Technologies: Drupal 5+, PHP (optional), MySQL (optional), Apache (optional)
An initial installation of the Drupal content management system can be slow. You can speed up your web site substantially by making a few essential adjustments to your site's web server, database, PHP, and Drupal configurations. This article introduces a series of articles on the steps to take and why.
Configure the web server
Drupal is a popular content management system written using PHP and typically installed using a MySQL database and an Apache web server. If you have administrator authority over the computer running Apache, PHP, and MySQL, making a few adjustments can halve page load times and substantially speed up your web site. If the computer serves multiple web sites, all of them will benefit.
The default configurations for Apache, PHP, and MySQL have important performance features turned off. The following articles in this series provide step-by-step instructions and explanations to turn these features on:
- Speed up a Drupal web site by enabling PHP accelerator script caching. The Drupal content management system is a program written in the PHP script language. A PHP engine converts Drupal into an executable program every time a web page is needed. This takes time, slowing down the site. Install and enable a PHP script cache to save and re-use converted scripts, speeding up the site.
- Speed up a Drupal web site by enabling MySQL query caching. Drupal often uses a MySQL database to store site content, such as blog entries, forum posts, comments, user information, and so forth. Every database query takes time. Enable MySQL's query cache to save and re-use the results of common queries, speeding up the site.
Drupal has several built-in performance features that can further reduce page load times and speed up your site. The default configuration for Drupal has these features turned off. The following series articles show how to turn them on:
- Speed up a Drupal web site by enabling Drupal page caching. Drupal builds and rebuilds web pages for every site visitor. This takes time. Speed up a site by enabling Drupal's page cache to save and re-use pre-built web pages.
- Speed up a Drupal web site by enabling CSS file aggregation. A Drupal theme and many of it's modules have CSS files to style content. The more files there are, the longer it takes to send them to a site visitor. Speed up a site by enabling Drupal's CSS file aggregation to combine these files together into one large file, and to remove extra white-space and comments.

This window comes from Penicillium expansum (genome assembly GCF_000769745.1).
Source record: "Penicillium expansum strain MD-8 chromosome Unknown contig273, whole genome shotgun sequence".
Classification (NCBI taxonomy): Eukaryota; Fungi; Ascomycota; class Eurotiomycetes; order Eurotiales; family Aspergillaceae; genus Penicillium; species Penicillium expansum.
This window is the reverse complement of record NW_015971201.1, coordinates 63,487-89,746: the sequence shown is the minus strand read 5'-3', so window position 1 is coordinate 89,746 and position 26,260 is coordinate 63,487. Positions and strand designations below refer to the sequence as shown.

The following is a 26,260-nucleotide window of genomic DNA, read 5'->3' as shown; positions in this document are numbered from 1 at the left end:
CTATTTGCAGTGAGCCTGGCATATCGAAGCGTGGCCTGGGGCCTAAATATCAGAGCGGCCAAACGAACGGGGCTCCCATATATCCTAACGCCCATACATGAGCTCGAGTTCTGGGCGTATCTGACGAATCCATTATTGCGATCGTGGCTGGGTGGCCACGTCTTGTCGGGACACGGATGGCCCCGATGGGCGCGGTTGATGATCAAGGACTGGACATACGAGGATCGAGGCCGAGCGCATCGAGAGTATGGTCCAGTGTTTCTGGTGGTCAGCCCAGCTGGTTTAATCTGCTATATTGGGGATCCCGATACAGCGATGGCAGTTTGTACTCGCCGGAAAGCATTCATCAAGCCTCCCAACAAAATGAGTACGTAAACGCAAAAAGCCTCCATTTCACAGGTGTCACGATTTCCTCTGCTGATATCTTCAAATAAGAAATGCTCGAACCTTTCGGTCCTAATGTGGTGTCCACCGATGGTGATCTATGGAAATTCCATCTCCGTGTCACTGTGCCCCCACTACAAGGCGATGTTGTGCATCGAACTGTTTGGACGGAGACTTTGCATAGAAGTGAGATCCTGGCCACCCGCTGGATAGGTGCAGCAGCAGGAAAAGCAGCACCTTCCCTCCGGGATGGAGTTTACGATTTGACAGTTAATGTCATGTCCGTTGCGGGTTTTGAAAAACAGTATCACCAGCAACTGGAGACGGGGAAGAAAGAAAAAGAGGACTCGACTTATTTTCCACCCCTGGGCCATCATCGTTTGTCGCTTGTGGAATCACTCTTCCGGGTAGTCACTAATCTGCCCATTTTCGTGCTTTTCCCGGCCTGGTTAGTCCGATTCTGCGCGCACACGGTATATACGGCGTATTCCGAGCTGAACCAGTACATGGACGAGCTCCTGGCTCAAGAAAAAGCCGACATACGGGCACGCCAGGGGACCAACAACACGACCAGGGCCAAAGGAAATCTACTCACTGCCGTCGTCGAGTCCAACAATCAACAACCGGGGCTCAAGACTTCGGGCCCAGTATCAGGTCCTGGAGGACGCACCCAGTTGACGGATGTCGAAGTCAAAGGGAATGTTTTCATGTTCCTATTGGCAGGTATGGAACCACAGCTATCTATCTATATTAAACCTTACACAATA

- Speed up a Drupal web site by enabling block caching. Each block you add to a site design adds functionality, but it also adds time to query the block's data from a database or the Internet and format it for the page. Some blocks take longer than others, slowing down your web site. Speed up some types of slow blocks by replacing them with cached versions that are quicker to assemble into your site's pages.
Configure your theme and page layout
Drupal makes it easy to enable lots of features and decorate your site with all sorts of blocks listing recent content, current users, the latest weather report, and lots more. Drupal's theming system lets you download and install hundreds of different themes, or author your own to create a very fancy look and feel. But beware. The more you add to your site, the slower it goes.
The following articles in this series include step-by-step instructions, explanations, and benchmarks showing the costs for blocks and theming choices and what you can do about them:
- Speed up a Drupal web site by avoiding slow blocks in your page layout. Every block you add to your site's page layout increases the time Drupal uses to assemble each page. Many blocks also add style sheets, images, and scripts to your pages. While enabling a block cache can help, you can speed up the site further by simply not using as many blocks.
However, it's easy to get carried away fiddling with everything to extract the maximum performance from a site. Sometimes, the effort is just not worth the savings:
- Don't bother using HTML white-space removal to speed up a web site. HTML web pages often include spaces, tabs, blank lines, and comments hidden within the page. Removing them makes the page smaller without changing the page's appearance. The smaller file is faster to send to a site visitor but the number of bytes saved is tiny and the performance gain negligible.
- Don't bother using CSS optimization to speed up a web site. CSS files often include spaces, blank lines, comments, and redundant selectors and properties. Removing them makes the CSS smaller and faster to send to a site visitor. But the improvement is won't yield a noticeable improvement in page load times.